I had fully intended to write a ‘curse tablet of the month’ for December, but Christmas got in the way. However, it’s a new year now, and I have resolved to blog more! So I’m getting started with this great little curse from a graveyard in Cologne, dated to the mid-1st century AD.
AVT SERCIS ACAREAV
COH ODOMOC SAGA ESEVREP
Reconstructed Latin text:
Vaeraca, sic res tua: perverse agas, quomodo hoc perverse scriptum est. Quidquid exoptas nobis, in caput tuum eveniat.
Vaeraca, thus it is with your business: you act twistedly, even as this writing is twisted. Whatsoever you wish for us, shall come down on your head.
Like many curse tablets, this one was written backwards, from right to left. What makes it unusual is the reference to why this is done – to make the actions of the victim twisted. Normally scholars assume that the manipulation of the writing in curses – which could include anagrams, writing upside down or backwards – was to make it more mysterious, and therefore more powerful. Just occasionally, like in this example, we get an explicit statement of intent. The actions of Vaeraca are twisted by the curse – whatever evil deed she had planned for the writer, it was to be brought down on her own head. The tablet was found in a grave site, a common place for their deposition because it was believed that the dead still had the power to affect the world of the living. The writer of the Cologne tablet is using the power of the restless dead to improve their own life, by protecting themselves from a rival.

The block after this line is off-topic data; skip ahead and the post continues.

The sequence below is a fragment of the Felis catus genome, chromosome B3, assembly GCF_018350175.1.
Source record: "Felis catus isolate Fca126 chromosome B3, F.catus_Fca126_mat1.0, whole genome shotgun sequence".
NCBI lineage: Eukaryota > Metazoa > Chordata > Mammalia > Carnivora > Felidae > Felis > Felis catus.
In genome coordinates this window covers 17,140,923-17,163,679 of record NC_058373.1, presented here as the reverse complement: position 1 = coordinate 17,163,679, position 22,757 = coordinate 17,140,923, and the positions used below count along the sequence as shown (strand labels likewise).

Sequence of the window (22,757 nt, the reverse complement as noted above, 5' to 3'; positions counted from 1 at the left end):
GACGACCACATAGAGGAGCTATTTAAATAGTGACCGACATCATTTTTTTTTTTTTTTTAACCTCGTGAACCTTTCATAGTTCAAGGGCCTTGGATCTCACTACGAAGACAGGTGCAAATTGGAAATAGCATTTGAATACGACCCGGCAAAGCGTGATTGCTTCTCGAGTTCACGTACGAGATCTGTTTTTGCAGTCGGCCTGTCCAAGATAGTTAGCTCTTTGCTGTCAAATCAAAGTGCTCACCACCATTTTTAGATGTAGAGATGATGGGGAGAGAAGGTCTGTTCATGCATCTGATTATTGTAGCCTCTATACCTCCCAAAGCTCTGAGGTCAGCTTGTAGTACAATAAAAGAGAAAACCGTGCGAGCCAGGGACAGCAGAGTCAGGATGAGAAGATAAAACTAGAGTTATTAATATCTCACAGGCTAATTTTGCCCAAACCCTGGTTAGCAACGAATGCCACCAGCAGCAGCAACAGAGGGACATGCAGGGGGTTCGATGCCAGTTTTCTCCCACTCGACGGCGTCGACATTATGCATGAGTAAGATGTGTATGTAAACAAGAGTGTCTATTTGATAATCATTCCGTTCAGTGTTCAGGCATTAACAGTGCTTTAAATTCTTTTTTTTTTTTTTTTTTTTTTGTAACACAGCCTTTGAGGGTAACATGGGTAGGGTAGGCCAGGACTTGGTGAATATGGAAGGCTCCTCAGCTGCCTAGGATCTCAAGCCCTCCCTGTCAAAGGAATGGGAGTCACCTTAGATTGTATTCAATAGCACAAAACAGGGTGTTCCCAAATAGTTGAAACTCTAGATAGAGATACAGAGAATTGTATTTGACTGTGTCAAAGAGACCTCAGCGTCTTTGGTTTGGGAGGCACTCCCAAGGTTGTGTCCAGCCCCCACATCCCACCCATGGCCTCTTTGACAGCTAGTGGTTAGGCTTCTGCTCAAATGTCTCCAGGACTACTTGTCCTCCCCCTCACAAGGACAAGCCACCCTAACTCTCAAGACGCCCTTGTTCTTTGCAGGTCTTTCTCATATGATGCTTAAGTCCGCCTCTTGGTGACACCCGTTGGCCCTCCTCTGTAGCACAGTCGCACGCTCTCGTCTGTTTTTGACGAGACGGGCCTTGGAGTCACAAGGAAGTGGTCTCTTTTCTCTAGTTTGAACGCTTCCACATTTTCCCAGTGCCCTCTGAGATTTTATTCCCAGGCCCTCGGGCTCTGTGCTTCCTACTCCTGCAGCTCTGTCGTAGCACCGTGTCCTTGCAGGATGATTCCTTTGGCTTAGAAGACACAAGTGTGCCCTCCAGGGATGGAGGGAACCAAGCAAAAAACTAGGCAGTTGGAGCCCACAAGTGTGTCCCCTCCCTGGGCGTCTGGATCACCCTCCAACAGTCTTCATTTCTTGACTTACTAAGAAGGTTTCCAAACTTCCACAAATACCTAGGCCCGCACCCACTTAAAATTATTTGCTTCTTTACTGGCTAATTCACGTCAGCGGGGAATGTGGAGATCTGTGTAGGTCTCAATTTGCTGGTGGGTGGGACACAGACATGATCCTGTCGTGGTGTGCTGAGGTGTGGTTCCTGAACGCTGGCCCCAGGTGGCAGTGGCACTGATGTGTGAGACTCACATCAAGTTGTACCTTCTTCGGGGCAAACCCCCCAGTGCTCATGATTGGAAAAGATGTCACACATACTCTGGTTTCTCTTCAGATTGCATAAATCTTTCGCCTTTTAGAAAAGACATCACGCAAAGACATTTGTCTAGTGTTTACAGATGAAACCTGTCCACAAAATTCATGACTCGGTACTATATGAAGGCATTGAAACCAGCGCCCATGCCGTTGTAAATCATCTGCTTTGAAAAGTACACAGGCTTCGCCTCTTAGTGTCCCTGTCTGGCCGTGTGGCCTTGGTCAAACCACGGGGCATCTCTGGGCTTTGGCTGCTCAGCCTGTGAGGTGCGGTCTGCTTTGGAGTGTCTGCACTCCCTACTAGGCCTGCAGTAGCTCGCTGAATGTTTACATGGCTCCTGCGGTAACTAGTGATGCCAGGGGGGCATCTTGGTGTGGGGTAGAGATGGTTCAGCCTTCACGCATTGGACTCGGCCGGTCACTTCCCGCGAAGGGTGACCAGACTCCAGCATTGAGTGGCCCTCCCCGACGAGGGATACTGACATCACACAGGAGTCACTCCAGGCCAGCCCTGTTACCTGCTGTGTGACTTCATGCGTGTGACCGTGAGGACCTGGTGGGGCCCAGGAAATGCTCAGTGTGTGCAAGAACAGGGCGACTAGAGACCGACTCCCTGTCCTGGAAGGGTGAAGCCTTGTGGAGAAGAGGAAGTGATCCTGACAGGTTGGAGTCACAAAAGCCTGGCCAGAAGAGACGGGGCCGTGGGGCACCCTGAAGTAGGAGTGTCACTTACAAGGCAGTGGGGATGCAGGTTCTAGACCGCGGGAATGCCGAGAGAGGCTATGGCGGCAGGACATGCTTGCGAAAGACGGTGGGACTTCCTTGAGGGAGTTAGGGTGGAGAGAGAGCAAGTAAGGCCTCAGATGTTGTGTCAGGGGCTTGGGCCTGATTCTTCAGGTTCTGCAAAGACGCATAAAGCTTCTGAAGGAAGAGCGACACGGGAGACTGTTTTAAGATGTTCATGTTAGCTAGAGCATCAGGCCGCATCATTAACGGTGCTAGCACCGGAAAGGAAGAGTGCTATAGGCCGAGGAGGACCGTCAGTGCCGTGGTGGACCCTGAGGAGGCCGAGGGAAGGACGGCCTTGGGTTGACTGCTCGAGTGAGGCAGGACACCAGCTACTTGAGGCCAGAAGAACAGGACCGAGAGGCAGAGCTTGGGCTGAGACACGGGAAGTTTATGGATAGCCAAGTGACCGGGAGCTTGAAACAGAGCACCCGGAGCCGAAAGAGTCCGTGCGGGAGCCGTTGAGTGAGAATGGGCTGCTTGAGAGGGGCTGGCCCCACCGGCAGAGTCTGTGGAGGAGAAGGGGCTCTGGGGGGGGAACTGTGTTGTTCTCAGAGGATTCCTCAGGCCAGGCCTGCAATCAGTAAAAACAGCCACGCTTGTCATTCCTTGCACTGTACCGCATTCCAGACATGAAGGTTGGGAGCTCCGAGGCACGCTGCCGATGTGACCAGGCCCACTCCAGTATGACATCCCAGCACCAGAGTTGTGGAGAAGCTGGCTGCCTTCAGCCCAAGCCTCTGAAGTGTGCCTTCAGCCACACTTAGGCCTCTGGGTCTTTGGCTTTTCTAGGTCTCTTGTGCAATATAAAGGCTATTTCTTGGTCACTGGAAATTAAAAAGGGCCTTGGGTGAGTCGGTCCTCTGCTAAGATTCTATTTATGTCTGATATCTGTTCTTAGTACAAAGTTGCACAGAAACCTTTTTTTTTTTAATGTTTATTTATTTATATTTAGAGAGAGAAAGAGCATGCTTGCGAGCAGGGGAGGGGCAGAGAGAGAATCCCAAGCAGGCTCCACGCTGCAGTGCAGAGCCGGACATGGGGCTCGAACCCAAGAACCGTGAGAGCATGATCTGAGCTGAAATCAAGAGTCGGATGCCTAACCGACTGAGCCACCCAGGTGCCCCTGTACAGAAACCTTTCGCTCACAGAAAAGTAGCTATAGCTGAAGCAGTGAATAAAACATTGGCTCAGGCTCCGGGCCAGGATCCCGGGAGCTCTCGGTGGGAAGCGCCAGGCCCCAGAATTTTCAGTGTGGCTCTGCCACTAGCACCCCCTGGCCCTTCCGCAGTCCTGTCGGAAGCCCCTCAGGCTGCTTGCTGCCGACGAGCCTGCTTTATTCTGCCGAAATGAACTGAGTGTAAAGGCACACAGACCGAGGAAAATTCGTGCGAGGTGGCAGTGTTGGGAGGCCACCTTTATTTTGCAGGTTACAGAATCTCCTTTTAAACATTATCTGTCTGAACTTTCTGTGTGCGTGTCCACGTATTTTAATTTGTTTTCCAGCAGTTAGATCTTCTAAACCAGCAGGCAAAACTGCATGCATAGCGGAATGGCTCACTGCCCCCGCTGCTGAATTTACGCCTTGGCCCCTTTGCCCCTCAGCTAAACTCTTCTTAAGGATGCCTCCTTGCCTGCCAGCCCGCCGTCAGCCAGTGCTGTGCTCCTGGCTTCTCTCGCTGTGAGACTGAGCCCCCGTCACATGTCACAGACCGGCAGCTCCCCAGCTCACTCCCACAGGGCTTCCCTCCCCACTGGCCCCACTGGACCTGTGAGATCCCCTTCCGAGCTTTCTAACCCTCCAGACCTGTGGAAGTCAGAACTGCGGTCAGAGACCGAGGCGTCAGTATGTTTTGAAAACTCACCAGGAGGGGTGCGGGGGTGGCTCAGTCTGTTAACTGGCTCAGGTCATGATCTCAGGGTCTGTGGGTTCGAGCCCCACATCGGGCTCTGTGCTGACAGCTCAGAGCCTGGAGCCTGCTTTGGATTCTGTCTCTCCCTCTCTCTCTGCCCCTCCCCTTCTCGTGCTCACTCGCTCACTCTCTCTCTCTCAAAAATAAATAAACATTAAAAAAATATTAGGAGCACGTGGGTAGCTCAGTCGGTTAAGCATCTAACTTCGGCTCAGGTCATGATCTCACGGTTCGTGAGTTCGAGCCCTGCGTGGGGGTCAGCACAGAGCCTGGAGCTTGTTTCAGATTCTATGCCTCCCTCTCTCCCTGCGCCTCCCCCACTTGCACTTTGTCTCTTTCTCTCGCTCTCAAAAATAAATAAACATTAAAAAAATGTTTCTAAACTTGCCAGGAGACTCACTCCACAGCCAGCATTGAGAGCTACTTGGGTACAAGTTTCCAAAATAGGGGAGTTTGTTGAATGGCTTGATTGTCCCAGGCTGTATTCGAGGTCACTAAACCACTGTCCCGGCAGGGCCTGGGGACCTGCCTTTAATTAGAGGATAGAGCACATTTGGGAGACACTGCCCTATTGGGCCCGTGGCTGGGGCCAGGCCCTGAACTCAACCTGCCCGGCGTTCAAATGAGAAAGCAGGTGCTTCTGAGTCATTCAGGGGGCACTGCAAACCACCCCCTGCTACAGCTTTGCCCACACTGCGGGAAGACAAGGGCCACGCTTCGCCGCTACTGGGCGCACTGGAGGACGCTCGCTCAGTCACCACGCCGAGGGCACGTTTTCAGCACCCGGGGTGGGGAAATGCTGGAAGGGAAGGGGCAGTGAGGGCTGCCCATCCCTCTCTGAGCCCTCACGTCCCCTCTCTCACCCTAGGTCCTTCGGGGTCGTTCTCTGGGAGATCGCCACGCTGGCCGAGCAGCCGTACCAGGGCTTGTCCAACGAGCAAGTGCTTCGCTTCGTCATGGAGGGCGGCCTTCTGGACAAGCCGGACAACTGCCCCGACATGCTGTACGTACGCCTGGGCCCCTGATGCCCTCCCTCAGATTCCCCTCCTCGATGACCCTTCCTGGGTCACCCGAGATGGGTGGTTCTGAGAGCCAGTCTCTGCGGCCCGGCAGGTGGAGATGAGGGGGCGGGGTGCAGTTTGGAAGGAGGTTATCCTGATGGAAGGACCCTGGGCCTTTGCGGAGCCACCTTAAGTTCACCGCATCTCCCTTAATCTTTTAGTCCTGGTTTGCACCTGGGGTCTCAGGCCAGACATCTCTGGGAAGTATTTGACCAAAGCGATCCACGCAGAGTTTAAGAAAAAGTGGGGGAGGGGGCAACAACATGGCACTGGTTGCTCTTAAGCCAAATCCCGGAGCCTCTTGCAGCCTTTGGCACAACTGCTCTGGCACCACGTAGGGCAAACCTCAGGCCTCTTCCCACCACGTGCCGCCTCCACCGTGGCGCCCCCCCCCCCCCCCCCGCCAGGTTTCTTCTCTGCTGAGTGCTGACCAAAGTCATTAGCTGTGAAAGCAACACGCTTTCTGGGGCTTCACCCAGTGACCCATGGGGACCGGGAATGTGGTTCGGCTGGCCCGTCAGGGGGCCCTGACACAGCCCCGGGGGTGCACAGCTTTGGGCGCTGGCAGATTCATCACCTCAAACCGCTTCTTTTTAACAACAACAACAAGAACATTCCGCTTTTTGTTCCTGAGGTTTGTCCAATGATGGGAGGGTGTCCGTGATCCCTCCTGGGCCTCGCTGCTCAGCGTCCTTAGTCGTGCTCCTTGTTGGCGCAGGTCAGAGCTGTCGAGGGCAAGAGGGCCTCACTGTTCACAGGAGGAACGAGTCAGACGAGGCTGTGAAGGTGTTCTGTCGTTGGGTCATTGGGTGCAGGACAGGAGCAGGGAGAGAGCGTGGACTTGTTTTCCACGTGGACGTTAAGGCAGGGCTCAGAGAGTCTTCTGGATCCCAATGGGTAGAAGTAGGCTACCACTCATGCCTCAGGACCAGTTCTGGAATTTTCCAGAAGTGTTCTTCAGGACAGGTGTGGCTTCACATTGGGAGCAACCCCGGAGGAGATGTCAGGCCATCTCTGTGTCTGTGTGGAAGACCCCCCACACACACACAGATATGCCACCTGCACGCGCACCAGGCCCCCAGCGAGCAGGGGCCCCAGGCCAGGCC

Blänsdorf, J. (2010). The Defixiones from the Sanctuary of Isis and Mater Magna in Mainz. Magical Practice in the Latin West: Papers from the International Conference Held at the University of Zaragoza 30 Sept. – 1 Oct 2005. R. Gordon and F. Marco Simón. Leiden: 141 – 190.
Blänsdorf, J., Kropp, A., Scholz, M. (2010). “”Perverse agas, comodo hoc perverse scriptu(m) est” – Ein Fluchtafelchen aus Koln.” Zeitschrift für Papyrologie und Epigraphik 174: 272-276.